Embarking on your first sailboat charter is like entering a fascinating amusement park where the rides keep changing. When you’re on the water, you can encounter varied wind and weather conditions, and you’ll never get bored with the scenery. As an added bonus, you’ll likely develop valuable sailing skills, opening the door to even more adventures.
Get the most out of your sailing charter with these easy-to-follow tips.
First, decide on your charter’s duration. If you’re new to boating, a day sail will give you an enticing taste of the sailing life while allowing you to return home that evening. Or, maybe you’ve racked up some previous boating time, and you’re ready to spend a weekend (or even longer) on a comfortably equipped boat.
Next, choose one or more appealing destinations. If you’re embarking on a day trip, decide whether you want to sail all day, or anchor for a cooling swim and tasty lunch. If you’re within easy reach of a waterfront restaurant, and you’ve had some powerboat docking experience, consider heading ashore for lunch.
On a weekend sailboat charter, take the boat’s capabilities into account when making your travel plans. First, remember that a motoring sailboat travels much more slowly than a powerboat. Keeping that in mind, be very conservative in estimating your arrivals at restaurants and/or marinas, and in returning to the boat’s home dock. Build in extra time for delays caused by current, busy channels, or other unforeseen circumstances.
Select a Nicely Equipped Sailing Vessel
Choose a well-maintained sailboat that matches your sailing plans and comfort level. If you’re a brand-new sailor who’s taking the plunge with a day sail, consider a smaller boat on which you can gain some confidence. After you get some sea time under your belt, you can charter a larger, more complex sailboat.
If you have previously had sailing instruction, or have powerboat handling experience, you might be comfortable booking a larger boat for the day or weekend. Regardless of your choice, make sure the vessel contains an operational head (bathroom) and galley (kitchen), and has no existing maintenance problems.
Get Some Basic Sailing Knowledge
Before your sailboat charter begins, obtain some basic sailing knowledge, as that will increase your enjoyment of the trip. If time permits, take a basic sailing course that includes hands-on boat handling work.
If you’re pressed for time, view a well-rounded sailing video program, or buy a comparable book written by a recognized sailing expert. Learn about sailboat parts and terminology, sailing principles, and basic “Rules of the Road” that address navigational issues and encounters with other boats.
Of course, nothing beats hands-on instruction from a knowledgeable professional. If possible, hire a sailing-savvy licensed captain for your sailboat charter. You’ll learn essential sailing and boat handling skills, providing you with a solid foundation for future sailing trips.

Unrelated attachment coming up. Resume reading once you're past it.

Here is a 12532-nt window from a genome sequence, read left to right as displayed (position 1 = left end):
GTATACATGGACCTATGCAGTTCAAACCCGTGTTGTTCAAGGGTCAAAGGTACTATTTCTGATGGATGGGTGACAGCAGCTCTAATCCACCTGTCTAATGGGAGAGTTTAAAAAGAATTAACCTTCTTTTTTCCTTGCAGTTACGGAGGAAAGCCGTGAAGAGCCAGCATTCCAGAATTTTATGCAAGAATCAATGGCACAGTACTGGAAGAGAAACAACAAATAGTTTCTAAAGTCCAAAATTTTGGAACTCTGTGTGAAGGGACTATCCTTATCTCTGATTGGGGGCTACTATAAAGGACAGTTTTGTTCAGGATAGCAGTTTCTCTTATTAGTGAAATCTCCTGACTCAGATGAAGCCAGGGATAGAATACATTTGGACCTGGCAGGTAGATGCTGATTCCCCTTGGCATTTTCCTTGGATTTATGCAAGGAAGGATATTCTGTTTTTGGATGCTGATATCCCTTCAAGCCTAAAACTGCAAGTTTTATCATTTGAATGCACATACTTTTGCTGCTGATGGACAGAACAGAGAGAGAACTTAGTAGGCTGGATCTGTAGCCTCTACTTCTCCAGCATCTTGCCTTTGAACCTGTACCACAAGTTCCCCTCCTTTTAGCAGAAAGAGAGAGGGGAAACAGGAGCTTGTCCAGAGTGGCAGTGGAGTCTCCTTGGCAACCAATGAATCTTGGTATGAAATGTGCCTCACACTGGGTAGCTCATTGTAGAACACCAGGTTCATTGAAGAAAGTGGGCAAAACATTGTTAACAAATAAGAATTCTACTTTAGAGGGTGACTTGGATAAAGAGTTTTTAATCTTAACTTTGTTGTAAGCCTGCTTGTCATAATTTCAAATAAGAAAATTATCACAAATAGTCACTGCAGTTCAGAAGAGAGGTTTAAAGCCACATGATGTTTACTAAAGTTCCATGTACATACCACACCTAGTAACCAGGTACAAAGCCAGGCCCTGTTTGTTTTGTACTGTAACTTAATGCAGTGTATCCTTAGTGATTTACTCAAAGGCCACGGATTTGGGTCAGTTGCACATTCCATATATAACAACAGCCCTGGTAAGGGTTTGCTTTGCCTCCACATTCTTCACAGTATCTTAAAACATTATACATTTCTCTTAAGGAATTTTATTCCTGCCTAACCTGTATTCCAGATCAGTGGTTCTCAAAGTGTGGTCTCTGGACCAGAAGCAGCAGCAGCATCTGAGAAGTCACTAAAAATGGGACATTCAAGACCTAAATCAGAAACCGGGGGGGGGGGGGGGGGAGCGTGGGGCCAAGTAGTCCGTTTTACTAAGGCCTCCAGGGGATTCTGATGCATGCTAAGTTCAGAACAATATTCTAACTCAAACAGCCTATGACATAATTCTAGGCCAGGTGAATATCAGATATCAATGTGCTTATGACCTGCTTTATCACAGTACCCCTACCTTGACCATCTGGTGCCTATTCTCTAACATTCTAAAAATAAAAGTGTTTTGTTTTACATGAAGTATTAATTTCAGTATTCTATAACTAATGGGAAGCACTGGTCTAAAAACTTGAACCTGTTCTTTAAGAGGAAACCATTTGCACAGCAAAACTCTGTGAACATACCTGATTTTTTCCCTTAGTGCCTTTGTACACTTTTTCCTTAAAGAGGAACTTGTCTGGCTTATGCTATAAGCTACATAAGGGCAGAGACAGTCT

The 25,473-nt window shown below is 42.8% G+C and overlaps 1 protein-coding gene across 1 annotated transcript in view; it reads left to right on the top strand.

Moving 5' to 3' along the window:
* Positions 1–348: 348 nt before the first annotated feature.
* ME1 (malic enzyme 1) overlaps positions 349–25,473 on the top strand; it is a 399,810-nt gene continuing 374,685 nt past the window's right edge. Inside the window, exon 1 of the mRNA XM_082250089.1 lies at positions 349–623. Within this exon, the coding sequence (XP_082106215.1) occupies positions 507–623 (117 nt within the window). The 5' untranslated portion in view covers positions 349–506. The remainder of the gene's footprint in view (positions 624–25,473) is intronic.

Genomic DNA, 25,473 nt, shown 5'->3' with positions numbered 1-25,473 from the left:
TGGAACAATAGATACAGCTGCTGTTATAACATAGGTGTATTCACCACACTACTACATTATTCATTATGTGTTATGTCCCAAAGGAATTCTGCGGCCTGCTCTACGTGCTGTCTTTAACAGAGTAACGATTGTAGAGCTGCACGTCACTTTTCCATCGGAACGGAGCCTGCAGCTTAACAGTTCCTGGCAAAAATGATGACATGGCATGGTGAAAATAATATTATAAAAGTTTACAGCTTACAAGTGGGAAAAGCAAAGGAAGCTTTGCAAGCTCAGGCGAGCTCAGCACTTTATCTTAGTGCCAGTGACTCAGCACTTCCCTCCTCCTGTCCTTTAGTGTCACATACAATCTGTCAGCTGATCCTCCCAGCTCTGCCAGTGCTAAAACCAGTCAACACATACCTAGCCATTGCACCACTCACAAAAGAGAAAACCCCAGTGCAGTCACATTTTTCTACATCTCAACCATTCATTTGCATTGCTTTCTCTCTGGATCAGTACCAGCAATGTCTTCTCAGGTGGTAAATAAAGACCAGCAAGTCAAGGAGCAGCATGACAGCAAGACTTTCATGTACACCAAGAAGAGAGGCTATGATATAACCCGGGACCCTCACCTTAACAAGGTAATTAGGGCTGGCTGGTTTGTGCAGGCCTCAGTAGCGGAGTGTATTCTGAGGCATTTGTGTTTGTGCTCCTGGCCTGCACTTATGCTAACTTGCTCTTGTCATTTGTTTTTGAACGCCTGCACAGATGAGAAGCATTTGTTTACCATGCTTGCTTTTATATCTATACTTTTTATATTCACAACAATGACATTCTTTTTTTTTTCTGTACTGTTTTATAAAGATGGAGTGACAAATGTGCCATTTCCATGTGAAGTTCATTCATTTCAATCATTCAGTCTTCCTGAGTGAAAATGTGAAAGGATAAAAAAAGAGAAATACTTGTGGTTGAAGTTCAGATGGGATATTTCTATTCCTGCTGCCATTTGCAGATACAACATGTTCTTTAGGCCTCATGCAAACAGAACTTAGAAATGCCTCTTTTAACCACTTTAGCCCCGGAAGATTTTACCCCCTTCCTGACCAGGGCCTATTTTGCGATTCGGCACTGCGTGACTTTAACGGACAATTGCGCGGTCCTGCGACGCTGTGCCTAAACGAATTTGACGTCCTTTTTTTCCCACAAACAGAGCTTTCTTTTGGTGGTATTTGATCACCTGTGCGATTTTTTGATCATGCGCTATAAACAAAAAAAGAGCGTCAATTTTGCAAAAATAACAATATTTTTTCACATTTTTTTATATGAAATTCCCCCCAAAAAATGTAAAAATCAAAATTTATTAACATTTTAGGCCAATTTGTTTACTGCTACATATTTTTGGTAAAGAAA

Develop an Easy-Prep Onboard Menu
In choosing your sailboat charter’s menu, consider your trip’s length and the vessel’s refrigeration and food storage capacity. For a day sail, pack easy-to-handle sandwiches, snacks, and cold drinks. If your sailboat doesn’t have a refrigerator, bring a cooler and plenty of ice.
For a weekend trip, expand your “finger food” lunch options, and add simple breakfast foods such as yogurt, cereal, and muffins. If you’re feeling ambitious, and can confidently operate the vessel’s stove, whip up some bacon and eggs or pancakes.
Dinnertime options might include waterside eatery fare, pre-made cold salads and desserts, fresh pastas and salad, or marinated meat and veggies on the boat’s stern propane grill. Consider the weather when making your decision, as you don’t want to be stuck in a hot galley in summertime heat.
Get Your Sailboat Charter in Gear
Now get ready to pack your boating gear (including seasonal clothing, rain gear, sunscreen, and a hat). But first, find yourself a nicely equipped sailboat through Boatsetter
, the leading boat-sharing company that makes it easy for boaters to connect with local boat owners. You can book a privately owned sailboat (or powerboat) near your home port, and licensed Coast Guard captains are always available.
You’ll find Boatsetter vessels in convenient coastal ports and on scenic lakes around the United States, along with international locations
. So, park yourself in a comfortable chair with a cold drink, a calendar, and a contact list. Your first sailboat charter experience is about to begin!